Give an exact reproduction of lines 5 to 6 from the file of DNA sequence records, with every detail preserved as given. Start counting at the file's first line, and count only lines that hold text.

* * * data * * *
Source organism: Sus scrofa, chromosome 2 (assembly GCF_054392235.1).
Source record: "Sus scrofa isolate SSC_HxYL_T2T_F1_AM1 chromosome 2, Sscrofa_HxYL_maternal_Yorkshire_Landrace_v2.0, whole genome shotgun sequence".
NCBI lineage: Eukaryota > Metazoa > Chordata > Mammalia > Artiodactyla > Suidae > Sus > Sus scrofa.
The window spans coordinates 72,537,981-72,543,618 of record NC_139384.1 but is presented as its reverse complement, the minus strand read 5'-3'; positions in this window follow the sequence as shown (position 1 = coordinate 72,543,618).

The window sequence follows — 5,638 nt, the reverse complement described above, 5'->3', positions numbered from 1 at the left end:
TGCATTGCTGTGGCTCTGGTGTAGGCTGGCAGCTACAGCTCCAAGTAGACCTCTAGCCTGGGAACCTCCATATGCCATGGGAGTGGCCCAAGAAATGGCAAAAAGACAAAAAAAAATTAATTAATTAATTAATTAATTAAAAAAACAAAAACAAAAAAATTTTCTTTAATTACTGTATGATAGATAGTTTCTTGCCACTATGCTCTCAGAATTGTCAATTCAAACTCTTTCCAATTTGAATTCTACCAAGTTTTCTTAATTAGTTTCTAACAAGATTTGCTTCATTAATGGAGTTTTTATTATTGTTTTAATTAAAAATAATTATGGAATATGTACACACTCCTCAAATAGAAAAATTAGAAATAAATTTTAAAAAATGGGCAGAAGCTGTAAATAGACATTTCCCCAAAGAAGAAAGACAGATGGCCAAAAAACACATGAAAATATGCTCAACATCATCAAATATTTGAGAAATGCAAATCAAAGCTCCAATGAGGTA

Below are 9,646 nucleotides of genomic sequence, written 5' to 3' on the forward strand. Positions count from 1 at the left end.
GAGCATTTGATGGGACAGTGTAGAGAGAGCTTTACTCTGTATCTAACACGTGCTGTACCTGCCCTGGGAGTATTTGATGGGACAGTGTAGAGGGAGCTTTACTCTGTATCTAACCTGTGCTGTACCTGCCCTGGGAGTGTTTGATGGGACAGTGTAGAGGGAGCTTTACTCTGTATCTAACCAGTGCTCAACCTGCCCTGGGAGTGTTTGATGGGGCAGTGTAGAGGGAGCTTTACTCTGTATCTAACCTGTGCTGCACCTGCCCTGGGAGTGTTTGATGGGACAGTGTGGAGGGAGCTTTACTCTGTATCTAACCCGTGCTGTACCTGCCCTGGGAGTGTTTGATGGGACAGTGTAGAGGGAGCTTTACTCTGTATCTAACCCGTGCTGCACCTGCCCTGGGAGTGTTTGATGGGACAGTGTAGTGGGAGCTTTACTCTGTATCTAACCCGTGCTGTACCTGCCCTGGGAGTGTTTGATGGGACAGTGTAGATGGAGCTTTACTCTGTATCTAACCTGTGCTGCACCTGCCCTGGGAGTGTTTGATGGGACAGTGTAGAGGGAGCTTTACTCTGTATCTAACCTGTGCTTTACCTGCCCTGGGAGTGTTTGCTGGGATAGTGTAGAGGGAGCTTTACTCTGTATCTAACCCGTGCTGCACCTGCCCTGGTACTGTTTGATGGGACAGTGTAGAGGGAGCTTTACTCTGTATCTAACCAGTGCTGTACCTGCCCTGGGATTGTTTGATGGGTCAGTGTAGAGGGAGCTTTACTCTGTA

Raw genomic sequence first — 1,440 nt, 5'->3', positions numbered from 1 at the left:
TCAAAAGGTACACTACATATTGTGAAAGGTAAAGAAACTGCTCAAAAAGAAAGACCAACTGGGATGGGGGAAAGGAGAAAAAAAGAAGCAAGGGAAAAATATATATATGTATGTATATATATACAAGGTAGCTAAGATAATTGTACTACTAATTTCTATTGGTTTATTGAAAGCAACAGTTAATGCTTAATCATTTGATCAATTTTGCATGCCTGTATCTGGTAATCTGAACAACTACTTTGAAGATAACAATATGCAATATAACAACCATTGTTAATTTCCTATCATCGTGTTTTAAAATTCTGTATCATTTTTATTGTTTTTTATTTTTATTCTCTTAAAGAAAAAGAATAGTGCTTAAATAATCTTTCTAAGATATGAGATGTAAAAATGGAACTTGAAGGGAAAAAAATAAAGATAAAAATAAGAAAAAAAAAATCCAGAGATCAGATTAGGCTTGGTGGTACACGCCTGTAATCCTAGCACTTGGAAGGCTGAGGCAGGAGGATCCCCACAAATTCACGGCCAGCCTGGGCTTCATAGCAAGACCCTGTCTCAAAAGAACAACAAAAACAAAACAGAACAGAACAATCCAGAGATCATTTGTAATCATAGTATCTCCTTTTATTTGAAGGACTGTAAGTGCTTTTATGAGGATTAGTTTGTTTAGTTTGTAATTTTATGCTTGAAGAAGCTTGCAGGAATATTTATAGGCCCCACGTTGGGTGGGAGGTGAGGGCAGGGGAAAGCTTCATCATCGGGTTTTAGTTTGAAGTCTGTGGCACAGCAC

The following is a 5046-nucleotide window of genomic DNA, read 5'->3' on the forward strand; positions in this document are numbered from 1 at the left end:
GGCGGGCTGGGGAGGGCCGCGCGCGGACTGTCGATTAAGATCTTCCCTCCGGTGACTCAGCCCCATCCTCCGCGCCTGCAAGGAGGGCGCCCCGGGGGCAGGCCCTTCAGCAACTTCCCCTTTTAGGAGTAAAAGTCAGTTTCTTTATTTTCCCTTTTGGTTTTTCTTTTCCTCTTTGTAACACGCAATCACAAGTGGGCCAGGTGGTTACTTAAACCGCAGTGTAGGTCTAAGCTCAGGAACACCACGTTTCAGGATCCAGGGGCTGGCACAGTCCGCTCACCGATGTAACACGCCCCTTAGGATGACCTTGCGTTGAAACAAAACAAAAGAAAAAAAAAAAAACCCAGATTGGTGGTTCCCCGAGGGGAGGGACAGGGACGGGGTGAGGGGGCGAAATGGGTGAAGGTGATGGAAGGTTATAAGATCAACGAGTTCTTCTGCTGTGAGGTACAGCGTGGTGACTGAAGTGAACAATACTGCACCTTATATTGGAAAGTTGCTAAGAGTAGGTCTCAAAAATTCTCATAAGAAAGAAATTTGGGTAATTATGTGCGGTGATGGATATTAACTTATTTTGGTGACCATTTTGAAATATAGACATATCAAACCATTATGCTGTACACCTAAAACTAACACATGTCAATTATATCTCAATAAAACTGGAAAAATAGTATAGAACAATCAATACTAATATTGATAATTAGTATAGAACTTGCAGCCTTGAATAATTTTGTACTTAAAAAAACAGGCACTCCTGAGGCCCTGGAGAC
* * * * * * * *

The window sequence follows — 5,638 nt, the reverse complement described above, 5'->3', positions numbered from 1 at the left end:
TGCATTGCTGTGGCTCTGGTGTAGGCTGGCAGCTACAGCTCCAAGTAGACCTCTAGCCTGGGAACCTCCATATGCCATGGGAGTGGCCCAAGAAATGGCAAAAAGACAAAAAAAAATTAATTAATTAATTAATTAATTAAAAAAACAAAAACAAAAAAATTTTCTTTAATTACTGTATGATAGATAGTTTCTTGCCACTATGCTCTCAGAATTGTCAATTCAAACTCTTTCCAATTTGAATTCTACCAAGTTTTCTTAATTAGTTTCTAACAAGATTTGCTTCATTAATGGAGTTTTTATTATTGTTTTAATTAAAAATAATTATGGAATATGTACACACTCCTCAAATAGAAAAATTAGAAATAAATTTTAAAAAATGGGCAGAAGCTGTAAATAGACATTTCCCCAAAGAAGAAAGACAGATGGCCAAAAAACACATGAAAATATGCTCAACATCATCAAATATTTGAGAAATGCAAATCAAAGCTCCAATGAGGTA